Author(s): Robert Penn
The bicycle is one of mankind's greatest inventions - and the most popular form of transport in history. Robert Penn has ridden one most days of his adult life. In his late 20s, he pedalled 40,000 kilometres around the world. Yet, like cyclists everywhere, the utilitarian bikes he currently owns don't even hint at this devotion. Robert needs a new bike, a bespoke machine that reflects how he feels when he's riding it - like an ordinary man touching the gods. "It's All About the Bike" is the story of a journey to design and build a dream bike. En route, Robert explores the culture, science and history of the bicycle. From Stoke-on-Trent, where an artisan hand builds his frame, to California, home of the mountain bike, where Robert tracks down the perfect wheels, via Portland, Milan and Coventry, birthplace of the modern bicycle, this is the narrative of our love affair with cycling. It's a tale of perfect components - parts that set the standard in reliability, craftsmanship and beauty. It tells how the bicycle has changed the course of human history, from the invention of the 'people's nag' to its role in the emancipation of women, and from the engineering marvel of the tangent-spoked wheel to the enduring allure of the Tour de France. It's the story of why we ride, and why this simple machine remains central to life today.
This book follows the experiences of a well-seasoned ‘bike enthusiast’ as he tours the world to source the finest components for his dream bike. Along the way Penn relates the backgrounds of the people he meets to the collective passion for cycling, whether that be road-, touring-, or mountain-biking. The story is carried along by Penn’s own enthusiasm and passion with anecdotes of his own travels on bike across Himalayan passes and Iranian deserts. I found Penn’s passion was infectious through his prose and developed for me a newfound appreciation for the unnoticed intricacies of my own bicycle and the adventure of riding itself. This book is a must-read for those with even the vaguest of interests in all things cycling, especially with the re-growth of cycling popularity, in all forms, throughout New Zealand; although, be warned, this book may leave you yearning for a bespoke bicycle all of your own! - Dougal
Gem of a book Economist Penn writes with a Bill-Brysonesque facility for concentrating a lot of information and research into an easy-to-read ... Best of all ... his account enriches your enjoyment of a ride -- Tim Dawson, Cycle Guy Sunday Times Fantastic ... Well worth a read if, like me, you love cycling! - Paul Smith Artfully, Penn turns his quest for hardware ... into a worldwide spin around cycling and its culture - William Fotheringham Guardian The pages overflow with pioneers, mavericks and geniuses - certainly, it is hard to imagine anyone who reads this book being able to buy a bike "off the peg" again - Tim Lewis Observer I've just spent a week pedalling slowly from Windermere to Aviemore with a copy of Penn's zealous eulogy in my pannier. His infectious admiration for the exhilarating sociability of cycling, coupled with reverence for quality craftsmanship, made highly engaging company ... appreciate the wit and enthusiasm of this unusual odyssey - James Urquhart Independent Penn tells us that the bicycle, as we know it, was invented in 1885 and is the most efficient form of transport ever devised... A joyful book - William Leith The Scotsman Bike-lit is booming, and while 'cross-country hardtail' might not have the same ring to it as 'penny-farthing', there's evidently little to do with cycling about which Robert Penn can't wax lyrical. Whether his subject is spokes or saddle sores, he is relentlessly enthusiastic... Penn's amiability is puncture-proof - Stephanie Cross Daily Mail [H]is adrenalin-charged enthusiasm... delivers a good ride... The social history is snappy and his almost religious quest for ultimate craftsmanship full of wit. - James Urquhart Financial Times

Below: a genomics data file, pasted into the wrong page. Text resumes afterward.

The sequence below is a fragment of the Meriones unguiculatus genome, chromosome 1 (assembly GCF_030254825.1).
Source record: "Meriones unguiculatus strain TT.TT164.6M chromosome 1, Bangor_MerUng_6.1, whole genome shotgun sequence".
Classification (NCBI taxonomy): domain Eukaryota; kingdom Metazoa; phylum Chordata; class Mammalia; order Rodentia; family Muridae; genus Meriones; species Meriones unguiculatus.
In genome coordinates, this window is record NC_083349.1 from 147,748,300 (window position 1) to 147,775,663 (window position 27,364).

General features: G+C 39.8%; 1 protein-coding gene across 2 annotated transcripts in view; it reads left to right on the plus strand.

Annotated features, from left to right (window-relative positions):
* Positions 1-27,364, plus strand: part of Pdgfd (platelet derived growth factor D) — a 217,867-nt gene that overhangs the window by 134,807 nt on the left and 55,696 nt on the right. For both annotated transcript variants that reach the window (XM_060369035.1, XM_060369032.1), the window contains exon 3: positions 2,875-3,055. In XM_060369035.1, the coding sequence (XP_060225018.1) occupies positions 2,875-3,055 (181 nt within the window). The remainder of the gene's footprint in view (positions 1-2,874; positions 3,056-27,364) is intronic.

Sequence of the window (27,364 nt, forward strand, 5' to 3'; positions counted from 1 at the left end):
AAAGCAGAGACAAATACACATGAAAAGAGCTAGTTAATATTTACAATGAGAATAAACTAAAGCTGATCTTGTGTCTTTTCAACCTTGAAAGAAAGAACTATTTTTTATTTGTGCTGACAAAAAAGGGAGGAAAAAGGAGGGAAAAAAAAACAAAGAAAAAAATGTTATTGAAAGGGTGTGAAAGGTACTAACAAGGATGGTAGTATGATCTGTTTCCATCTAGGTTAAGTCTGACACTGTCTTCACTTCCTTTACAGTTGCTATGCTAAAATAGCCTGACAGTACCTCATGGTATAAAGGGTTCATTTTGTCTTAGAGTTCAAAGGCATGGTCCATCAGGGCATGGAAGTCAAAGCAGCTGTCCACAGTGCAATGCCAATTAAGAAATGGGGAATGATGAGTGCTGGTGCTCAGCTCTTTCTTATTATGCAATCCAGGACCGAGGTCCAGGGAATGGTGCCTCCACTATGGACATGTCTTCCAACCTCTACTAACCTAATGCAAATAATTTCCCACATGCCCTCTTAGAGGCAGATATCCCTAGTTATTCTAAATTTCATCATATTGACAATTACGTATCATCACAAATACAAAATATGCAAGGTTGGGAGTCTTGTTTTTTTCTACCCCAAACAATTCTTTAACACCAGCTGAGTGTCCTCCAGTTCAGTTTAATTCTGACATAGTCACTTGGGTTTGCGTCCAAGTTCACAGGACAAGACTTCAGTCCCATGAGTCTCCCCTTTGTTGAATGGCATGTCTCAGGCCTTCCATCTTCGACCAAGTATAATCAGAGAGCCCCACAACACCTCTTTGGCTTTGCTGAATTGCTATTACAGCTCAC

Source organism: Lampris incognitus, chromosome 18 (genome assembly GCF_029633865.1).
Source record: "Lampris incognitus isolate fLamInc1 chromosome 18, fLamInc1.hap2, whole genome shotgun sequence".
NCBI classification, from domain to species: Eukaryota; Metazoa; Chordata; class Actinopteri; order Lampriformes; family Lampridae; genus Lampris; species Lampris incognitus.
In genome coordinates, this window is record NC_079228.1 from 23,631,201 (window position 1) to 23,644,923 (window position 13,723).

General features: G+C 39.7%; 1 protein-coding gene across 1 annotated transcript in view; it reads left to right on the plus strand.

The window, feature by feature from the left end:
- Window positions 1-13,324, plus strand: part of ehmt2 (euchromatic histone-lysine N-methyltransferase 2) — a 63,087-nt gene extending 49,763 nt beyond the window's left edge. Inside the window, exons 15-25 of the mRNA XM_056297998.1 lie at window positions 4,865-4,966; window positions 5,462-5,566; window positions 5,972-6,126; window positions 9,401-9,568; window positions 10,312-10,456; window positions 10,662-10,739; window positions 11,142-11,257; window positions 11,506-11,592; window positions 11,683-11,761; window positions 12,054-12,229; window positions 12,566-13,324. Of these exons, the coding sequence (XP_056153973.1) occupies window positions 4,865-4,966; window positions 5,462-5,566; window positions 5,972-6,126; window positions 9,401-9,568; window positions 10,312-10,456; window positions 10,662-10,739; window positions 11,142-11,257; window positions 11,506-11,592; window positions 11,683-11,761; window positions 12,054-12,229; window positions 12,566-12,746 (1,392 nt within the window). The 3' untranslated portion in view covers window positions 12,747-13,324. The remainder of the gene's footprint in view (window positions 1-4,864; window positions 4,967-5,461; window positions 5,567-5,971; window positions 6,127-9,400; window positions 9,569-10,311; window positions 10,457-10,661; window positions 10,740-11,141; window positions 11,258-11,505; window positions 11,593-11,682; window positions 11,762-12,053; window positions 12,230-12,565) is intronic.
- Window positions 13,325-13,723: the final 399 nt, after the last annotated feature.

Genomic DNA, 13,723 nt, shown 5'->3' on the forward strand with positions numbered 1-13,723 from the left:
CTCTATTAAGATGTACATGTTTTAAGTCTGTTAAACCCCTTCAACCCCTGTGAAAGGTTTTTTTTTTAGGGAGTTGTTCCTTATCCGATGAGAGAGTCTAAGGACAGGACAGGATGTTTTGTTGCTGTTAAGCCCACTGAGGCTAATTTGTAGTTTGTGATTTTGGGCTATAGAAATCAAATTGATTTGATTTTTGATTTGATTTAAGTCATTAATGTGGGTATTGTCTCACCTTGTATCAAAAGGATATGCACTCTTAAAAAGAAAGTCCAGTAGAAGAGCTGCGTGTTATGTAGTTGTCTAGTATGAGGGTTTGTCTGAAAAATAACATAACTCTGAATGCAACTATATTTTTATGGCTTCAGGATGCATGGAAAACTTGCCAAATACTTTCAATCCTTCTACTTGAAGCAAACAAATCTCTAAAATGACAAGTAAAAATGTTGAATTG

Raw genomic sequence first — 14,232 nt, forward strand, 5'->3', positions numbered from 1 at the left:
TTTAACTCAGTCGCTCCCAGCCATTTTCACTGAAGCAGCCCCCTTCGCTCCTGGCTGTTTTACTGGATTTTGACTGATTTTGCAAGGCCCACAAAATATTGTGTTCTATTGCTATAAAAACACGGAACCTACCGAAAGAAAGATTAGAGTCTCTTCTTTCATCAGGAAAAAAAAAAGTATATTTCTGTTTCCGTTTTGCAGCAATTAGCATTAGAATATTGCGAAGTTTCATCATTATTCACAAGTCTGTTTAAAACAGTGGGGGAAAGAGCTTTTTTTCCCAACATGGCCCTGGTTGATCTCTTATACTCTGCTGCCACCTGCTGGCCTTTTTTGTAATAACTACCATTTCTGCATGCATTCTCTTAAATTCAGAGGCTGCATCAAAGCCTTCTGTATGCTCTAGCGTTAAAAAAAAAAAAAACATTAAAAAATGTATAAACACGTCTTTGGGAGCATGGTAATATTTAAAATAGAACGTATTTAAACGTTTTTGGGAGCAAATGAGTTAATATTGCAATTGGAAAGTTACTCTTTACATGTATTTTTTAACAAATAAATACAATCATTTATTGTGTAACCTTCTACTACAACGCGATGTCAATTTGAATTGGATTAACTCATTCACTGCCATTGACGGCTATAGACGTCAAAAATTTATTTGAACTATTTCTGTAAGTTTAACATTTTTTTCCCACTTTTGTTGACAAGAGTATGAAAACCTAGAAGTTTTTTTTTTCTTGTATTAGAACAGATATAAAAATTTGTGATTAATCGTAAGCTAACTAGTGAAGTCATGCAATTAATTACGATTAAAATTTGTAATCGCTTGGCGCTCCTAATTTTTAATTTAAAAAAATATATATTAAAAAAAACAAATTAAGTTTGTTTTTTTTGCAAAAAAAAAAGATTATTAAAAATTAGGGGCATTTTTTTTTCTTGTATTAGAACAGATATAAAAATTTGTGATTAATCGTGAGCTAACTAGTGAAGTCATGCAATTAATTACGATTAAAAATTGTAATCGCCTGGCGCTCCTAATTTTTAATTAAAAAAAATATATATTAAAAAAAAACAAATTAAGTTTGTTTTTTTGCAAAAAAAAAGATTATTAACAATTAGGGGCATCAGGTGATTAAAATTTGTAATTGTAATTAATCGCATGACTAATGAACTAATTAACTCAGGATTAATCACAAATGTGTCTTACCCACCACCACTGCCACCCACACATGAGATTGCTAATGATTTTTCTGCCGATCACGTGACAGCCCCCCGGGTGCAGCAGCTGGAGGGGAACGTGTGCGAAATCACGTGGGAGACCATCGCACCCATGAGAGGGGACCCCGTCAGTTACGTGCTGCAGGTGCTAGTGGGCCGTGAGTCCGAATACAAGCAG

Robert Penn rides a bicycle to get to work, sometimes for work, to keep fit, to bathe in air and sunshine, to travel, to go shopping, to stay sane, to savour the physical and emotional fellowship of riding with friends, for fun, occasionally to impress someone, to scare himself and to hear his boy laugh. He's ridden a bicycle most days of his adult life, in over forty countries on five continents. In his late-twenties, he pedalled around the world. A journalist, Robert writes for the Financial Times, Observer and Conde Nast Traveller, as well as a host of cycling publications. His last book The Wrong Kind of Snow, was praised as 'jam packed with grand themes ... intelligently done' (Daily Mail) and 'endlessly fascinating ... written with flair' (Financial Times). Robert lives in the Black Mountains, South Wales with his wife and three children and commutes to work across a heather moor on a mountain bike.